We arrived into Brisbane at night and I discovered that it really is like an overgrown country town -- particularly on a Tuesday evening.

Sunday, November 19, 2017

Stony Point to Kuranda: part 2

The next few stages of the journey were quite straight-forward and I was amazed by how many people actually take the train instead of flying.  The train departed from Southern Cross station in Melbourne and slowly ambled North (960km between Melbourne and Sydney) as I spent hours trying to work out whether it was actually possible to take reasonable photos out of a train window or not.

Highlights included the scenery around Albury and then the green hills coming in Sydney. There were plenty of kangaroos and wallabies, but strangely the most common animal that I spotted was the alpaca.

Saturday, November 18, 2017

Stony Point to Kuranda: Part 1

Stony Point has a rather definitive "end-of-the-line" feeling and so a great place to start a long journey:

Unfortunately, Stony Point also doesn't have many trains arriving or departing and not much to do whilst waiting.  There was a shop in which one could buy a deep-fried sausage, but that was about all.

Luckily for me, Stefan was along and so we first went to look at all the dead sharks littering the beach and then took the ferry to French Island.    The ferry was of particular interest as the crew didn't know how to read a timetable, but we did arrive as planned and set out to explore the island.

 There's not a lot on the island, apart from lots of koalas that apparently were introduced in the 1880s.   There are also a lot of hiking trails that look amazing, but we need to catch the train and so only explored a few of them.

Trip Advisor doesn't have the best reviews of French Island "We had booked 2 weeks previous and told we would be picked up at the pier and taken to the prison. We were not met at the pier and forced to walk 3km with 7 young children with no water etc."   We also didn't see a prison, but we did explore some of the coastal paths and spotted a few koalas.

... and then it was back on the ferry and a few hours on the train ride back to Melbourne.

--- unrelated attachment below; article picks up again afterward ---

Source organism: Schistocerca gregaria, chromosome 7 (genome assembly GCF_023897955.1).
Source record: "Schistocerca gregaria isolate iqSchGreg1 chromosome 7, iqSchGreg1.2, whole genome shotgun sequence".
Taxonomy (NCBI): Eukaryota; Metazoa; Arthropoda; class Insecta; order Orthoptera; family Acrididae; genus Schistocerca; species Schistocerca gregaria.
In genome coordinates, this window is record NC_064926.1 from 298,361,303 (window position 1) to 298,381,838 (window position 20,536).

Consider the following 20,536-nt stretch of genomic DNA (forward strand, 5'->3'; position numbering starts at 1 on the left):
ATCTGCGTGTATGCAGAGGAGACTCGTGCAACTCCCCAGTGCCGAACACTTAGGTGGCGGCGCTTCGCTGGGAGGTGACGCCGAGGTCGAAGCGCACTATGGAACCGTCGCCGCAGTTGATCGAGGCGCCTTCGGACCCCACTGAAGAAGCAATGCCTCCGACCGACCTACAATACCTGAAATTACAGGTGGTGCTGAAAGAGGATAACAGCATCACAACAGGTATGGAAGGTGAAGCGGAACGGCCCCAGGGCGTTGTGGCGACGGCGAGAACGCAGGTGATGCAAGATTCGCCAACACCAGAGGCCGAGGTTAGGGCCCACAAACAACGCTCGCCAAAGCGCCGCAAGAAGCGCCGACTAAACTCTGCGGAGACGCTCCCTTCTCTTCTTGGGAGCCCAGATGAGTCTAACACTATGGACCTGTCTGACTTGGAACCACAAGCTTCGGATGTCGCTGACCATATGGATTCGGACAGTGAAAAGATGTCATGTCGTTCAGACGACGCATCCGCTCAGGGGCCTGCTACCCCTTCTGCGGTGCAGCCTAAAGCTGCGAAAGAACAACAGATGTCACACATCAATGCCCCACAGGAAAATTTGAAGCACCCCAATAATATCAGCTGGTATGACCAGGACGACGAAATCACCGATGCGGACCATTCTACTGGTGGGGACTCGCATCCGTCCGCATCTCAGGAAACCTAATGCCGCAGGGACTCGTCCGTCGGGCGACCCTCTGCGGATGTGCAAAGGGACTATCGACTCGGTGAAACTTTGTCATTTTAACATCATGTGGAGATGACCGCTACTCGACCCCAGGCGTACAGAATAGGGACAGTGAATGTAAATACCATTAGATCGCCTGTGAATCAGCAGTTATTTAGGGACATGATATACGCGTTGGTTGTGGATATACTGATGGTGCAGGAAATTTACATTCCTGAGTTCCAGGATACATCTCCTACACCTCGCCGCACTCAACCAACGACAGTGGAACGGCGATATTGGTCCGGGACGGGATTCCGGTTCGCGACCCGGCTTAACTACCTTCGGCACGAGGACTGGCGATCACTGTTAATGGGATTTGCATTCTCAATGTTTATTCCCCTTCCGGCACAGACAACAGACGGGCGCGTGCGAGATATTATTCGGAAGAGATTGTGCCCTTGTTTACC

Ferry to French Island. Definitely not tropical weather yet!

Definitely a place to return to!

Sunday, February 22, 2015

Update on the rash

The routine that I was put on seems to be working. The rash is not as bright and has mostly gone from my body!  I'm also back at home. I'm on the same routine as in the hospital with one Zyrtex in the morning and 4 cephalexin throughout the day as an antibiotic. Some of my blood results have come back and showed that I do have an infection.  They still don't know the cause of the rash.

Saturday, February 21, 2015

Red skin rash - the cause and solution?

According to my GP, I have contact dermatitis, but nobody seems to have a clue what's causing it and it's not going away. Anyway, I've ended up in hospital.  In case anyone else in a similar state, here's what has happened:

1. dermatologist came in, looked shocked and asked why nobody had taken a biopsy of my skin. "How do they know what the cause of the rash is if you haven't had a biopsy". He then took a chunk of my leg away and will find the results soon.

2. He put me on oral antibiotics

3. I was on a drip for a while to rehydrate and "flush out the kidneys".  After a day they then took the drip away again.

4. They have now given me this rather complex routine:

a) sigmacort 1% cream to run onto my face
b) diprosone 0.05% cream to put onto my body
d) then cover myself in wet towels for 30 minutes.  I must admit that I looked rather strange under all the towels and they got very, very cold after about 10 minutes
e) pat dry
f) cover myself in hydraderm moisturiser
g) when the moisturiser dries then put sigmacort 1% ointment on my face and diprosone ointment on my body.

Repeat 3x per day.

Let's see how it goes!

Sunday, August 17, 2014